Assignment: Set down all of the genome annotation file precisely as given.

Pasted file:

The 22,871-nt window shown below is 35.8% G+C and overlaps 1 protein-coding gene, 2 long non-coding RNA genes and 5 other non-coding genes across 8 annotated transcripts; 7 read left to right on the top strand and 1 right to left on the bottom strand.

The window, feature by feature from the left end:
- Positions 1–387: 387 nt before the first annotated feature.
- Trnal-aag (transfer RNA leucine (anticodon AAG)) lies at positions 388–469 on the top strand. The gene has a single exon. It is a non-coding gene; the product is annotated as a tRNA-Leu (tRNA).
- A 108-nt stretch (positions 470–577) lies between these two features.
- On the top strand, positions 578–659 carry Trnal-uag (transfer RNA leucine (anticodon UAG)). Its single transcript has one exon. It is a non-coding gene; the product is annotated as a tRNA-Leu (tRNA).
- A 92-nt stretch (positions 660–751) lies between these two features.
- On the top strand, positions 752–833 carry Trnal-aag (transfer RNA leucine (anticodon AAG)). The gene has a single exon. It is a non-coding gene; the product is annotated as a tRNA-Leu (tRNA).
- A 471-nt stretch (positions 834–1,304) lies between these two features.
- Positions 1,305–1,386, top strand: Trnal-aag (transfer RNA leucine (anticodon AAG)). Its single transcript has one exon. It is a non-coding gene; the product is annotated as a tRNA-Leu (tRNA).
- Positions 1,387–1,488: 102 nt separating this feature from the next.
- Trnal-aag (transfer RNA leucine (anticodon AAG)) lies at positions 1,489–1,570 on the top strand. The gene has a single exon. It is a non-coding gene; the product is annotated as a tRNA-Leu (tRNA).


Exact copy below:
The 22,871-nt window shown below is 35.8% G+C and overlaps 1 protein-coding gene, 2 long non-coding RNA genes and 5 other non-coding genes across 8 annotated transcripts; 7 read left to right on the top strand and 1 right to left on the bottom strand.

The window, feature by feature from the left end:
- Positions 1–387: 387 nt before the first annotated feature.
- Trnal-aag (transfer RNA leucine (anticodon AAG)) lies at positions 388–469 on the top strand. The gene has a single exon. It is a non-coding gene; the product is annotated as a tRNA-Leu (tRNA).
- A 108-nt stretch (positions 470–577) lies between these two features.
- On the top strand, positions 578–659 carry Trnal-uag (transfer RNA leucine (anticodon UAG)). Its single transcript has one exon. It is a non-coding gene; the product is annotated as a tRNA-Leu (tRNA).
- A 92-nt stretch (positions 660–751) lies between these two features.
- On the top strand, positions 752–833 carry Trnal-aag (transfer RNA leucine (anticodon AAG)). The gene has a single exon. It is a non-coding gene; the product is annotated as a tRNA-Leu (tRNA).
- A 471-nt stretch (positions 834–1,304) lies between these two features.
- Positions 1,305–1,386, top strand: Trnal-aag (transfer RNA leucine (anticodon AAG)). Its single transcript has one exon. It is a non-coding gene; the product is annotated as a tRNA-Leu (tRNA).
- Positions 1,387–1,488: 102 nt separating this feature from the next.
- Trnal-aag (transfer RNA leucine (anticodon AAG)) lies at positions 1,489–1,570 on the top strand. The gene has a single exon. It is a non-coding gene; the product is annotated as a tRNA-Leu (tRNA).